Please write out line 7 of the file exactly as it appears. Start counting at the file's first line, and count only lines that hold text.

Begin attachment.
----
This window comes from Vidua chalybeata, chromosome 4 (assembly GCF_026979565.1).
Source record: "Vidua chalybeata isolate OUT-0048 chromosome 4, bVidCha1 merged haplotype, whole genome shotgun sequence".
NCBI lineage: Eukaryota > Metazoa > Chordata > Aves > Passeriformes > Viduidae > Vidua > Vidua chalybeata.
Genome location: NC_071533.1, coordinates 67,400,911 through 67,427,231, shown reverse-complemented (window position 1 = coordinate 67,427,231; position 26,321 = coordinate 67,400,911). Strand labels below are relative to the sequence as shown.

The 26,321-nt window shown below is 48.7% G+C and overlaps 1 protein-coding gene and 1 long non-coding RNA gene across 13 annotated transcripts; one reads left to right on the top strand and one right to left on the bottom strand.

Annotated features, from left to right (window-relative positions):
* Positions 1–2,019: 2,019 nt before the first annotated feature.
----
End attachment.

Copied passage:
* Positions 1–2,019: 2,019 nt before the first annotated feature.